I also need help from you! I'm just getting the help blog started, so I need information on places to find great help that is also FREE. Information should be free, don't you agree? Just email me a link or tell me about what method has worked for you. You can also leave comments under a post if you liked the site, or if you found a problem with it. Besides adding new sites, we will also remove sites that aren't so useful anymore.

It's a project worthy of a superhero that we can accomplish if we all work together. Junior Captains, let's get to it!

Your friend,
Captain Ned


Wednesday, December 28, 2011

Pythagoras, Hippasus, and the Cost of Truth

"It's a stormy day on the sea off the coast of Greece. The date is around 520 BC. Fighting for his life, a man is heaved over the side of a boat and dropped into the open water to die. His name is Hippasus of Metapontum. His crime? Telling the world a mathematical secret. The secret of the dangerous ratio."

Read more on:

Check out Myriam Kieffer's beautiful work on her deviantART page! 


Great Things That You Can Do With A Stick

"What great things could I do with a stick?" The other day a good friend asked me this question. At first I was at a complete loss. It had been years since i'd done anything even remotely worthwhile with a stick. Then I remembered the time that we used a stick to get a visitor to leave.

I used google to help me to find a more appropriate answer. Soon I was explaining to my friend how he could measure the circumference of the earth with just a stick (and a fair bit of walking or googling distances).

Here is the story of Eratosthenes. Someone who truly did something great with a stick.

"Many attempts were made by ancient mathematicians to measure the circumference of the earth. These mathematicians had mixed success. Eratosthenes attempt was, however, quite successful, both from the point of view of accuracy and simplicity. Eratosthenes' estimate was only 245 miles off the accurate value of 24,907, an error of less than 1%."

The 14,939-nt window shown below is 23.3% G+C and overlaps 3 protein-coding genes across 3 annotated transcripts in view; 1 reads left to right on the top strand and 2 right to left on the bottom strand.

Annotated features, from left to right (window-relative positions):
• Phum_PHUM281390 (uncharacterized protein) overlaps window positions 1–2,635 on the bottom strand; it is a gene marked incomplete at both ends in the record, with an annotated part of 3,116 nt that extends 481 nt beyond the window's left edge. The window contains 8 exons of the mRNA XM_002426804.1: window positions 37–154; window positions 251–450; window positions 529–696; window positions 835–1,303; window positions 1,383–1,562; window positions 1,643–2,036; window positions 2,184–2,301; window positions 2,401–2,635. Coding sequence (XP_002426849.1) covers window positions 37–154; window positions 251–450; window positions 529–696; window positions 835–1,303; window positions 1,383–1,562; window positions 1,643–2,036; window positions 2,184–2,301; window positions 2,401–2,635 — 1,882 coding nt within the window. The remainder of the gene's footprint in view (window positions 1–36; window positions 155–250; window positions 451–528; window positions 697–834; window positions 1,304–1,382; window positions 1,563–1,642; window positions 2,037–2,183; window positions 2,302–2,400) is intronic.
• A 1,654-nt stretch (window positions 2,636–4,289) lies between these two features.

Read more on: Life is a Story Problem

This photo is a reenactment of the best thing that i've managed to do with a stick. Taken in Nederland, CO sometime around May 1995.

An Infinite Number of Possibilities

Infinity Symbol
To keep from going insane, most of us have made up some way of classifying infinity in our minds. For me, the first thing that comes to mind is a lot. Well, that isn't very helpful if you are trying to explain the idea to someone.

How many even numbers are there? There are an infinite number of even numbers.
How many odd numbers are there? An infinite number.
So, what if I add one odd number to the infinite number of even numbers? Now there is infinity + 1? Would infinity + 2 have a greater value than infinity + 1?

This article from Platonic Realms is a great place to start if you aren't satisfied with the idea that infinity is just a lot.

The History of Numbers (7 minute version)

A quick history of numbers for those of you who need to know how number systems developed, but only have a few minutes to devote to the task!